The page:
TDT Tip: Institutional funds are often at least partially invested at any one time. This means that if one market is underperforming they have to invest in another market. They don’t have the same luxury of standing aside, as private traders do. But what this means is that the big money moves around and we need to move with it – if we can.

I find that by covering currency, US stocks and a few commodities I can usually find a good trend somewhere.  Limiting yourself to one market can be a frustrating test of your patience.

Not all trades are equal

One essential part of risk management is deciding how much of your account you can risk per trade. As I said before, start with an apocalyptic event scenario then backtrack to work out the maximum number of trades you feel you could manage comfortably.

If trading is a part-time activity for you I would say 20 in-play trades at any one time would be a maximum. If you are new to trading it should be considerably fewer.

To take this as an example: if you plan on having a maximum of 10 trades in play at any one time – and your black swan protection limits your risk exposure to 20% of your account – you can risk up to 2% of your account per trade.

20% / 10 = 2%

However, there is no rule that says that you need to take the whole 2% allocation. At the beginning of a trend you may want to test the water with 1%, or even less.

If your account is small you may not have this option, but it is something you should consider as your account grows.

Some trade set-ups will be better than others. For the ones where you have full confidence then allocate your full risk.  For the ones that are a little more “maybe” allocate half or quarter risk.

TDT Tip: However good the set-up, there is no guarantee of success. See my blog You can’t be a winner without being a loser”.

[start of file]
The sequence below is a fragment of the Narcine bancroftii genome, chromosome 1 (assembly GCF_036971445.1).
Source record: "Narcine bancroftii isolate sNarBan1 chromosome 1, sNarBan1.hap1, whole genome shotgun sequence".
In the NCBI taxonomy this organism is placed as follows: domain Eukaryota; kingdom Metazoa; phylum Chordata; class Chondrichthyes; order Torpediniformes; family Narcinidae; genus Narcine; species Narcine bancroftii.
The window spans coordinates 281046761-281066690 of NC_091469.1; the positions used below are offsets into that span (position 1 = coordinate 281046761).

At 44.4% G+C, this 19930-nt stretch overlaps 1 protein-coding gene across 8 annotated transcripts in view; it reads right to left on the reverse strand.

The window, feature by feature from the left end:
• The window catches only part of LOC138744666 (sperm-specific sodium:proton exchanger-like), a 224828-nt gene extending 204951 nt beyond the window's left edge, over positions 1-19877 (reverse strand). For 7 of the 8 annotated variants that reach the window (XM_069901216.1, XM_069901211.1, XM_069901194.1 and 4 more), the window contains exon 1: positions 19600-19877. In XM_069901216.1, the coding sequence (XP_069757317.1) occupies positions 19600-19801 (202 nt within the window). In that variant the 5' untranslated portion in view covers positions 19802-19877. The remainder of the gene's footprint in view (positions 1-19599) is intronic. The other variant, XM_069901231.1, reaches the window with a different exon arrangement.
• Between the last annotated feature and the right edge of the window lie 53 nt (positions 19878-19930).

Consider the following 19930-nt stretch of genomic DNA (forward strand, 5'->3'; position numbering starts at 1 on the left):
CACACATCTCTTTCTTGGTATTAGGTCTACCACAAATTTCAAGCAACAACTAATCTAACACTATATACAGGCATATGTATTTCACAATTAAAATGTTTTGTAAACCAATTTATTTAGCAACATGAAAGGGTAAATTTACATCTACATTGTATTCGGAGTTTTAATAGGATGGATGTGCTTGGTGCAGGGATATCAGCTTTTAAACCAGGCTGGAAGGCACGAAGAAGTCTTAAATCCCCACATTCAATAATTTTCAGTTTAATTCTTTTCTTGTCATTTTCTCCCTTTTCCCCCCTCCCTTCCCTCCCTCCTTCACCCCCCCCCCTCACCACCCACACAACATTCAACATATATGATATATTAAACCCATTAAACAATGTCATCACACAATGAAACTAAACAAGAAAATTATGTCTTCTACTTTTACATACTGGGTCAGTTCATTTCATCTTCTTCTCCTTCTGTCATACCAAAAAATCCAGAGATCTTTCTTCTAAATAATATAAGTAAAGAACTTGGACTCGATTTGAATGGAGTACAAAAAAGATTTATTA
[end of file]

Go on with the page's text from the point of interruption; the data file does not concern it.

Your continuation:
Limiting yourself to 10 trades at a time has another advantage – you’ve only going to pick the very best opportunities.

Quality not quantity

Twenty trades is at the ceiling of manageability. I define one trade as one stock, currency pair, or commodity – not the number of positions I may have on the trade. If a trade is going well you should add to your position – make sure this is part of your strategy and/or trade management system.

TDT Tip: With longer-term trend trading no more than ten trades is actually quite normal. In fact, you only need to catch a few good trends a year to make good profits. Many trades are ‘feelers’ – a tentative dip into a recently established trade. If the trend becomes linear and neat you add to your position.  If the trend is less linear you may or may not add to it, depending on other opportunities elsewhere.

I generally have fewer than 10 trades in play at any one time. Trading, for me, should be straightforward and stress-free.  Even though I only have to check my trades once a day, I would find it difficult to track many more than ten – and still be relaxed and calm. There are times when I have more – if the markets are handing out good trades I’d be a fool to turn them away – but usually I don’t. Keeping tabs on my trades and adding positions to the successful ones is far easier than trying to find a new trend.

Conclusion

Make sure your capital is protected from an unforeseen event.  Don’t be swayed by the experts who claim they saw it coming – they are wrong more often than they are right.

Keep your total exposure to an amount you can afford to lose. Rather than take out a lot of trades, select the best performing ones and add to your position (rather than spending your time and money on less successful trades).

Keep the number of open trades to a number you can easily manage.

And finally, always be in control of your trades – because you can’t be in control of the markets.

Please feel free to leave any comments below.

Good trend trading…

Anne Chapman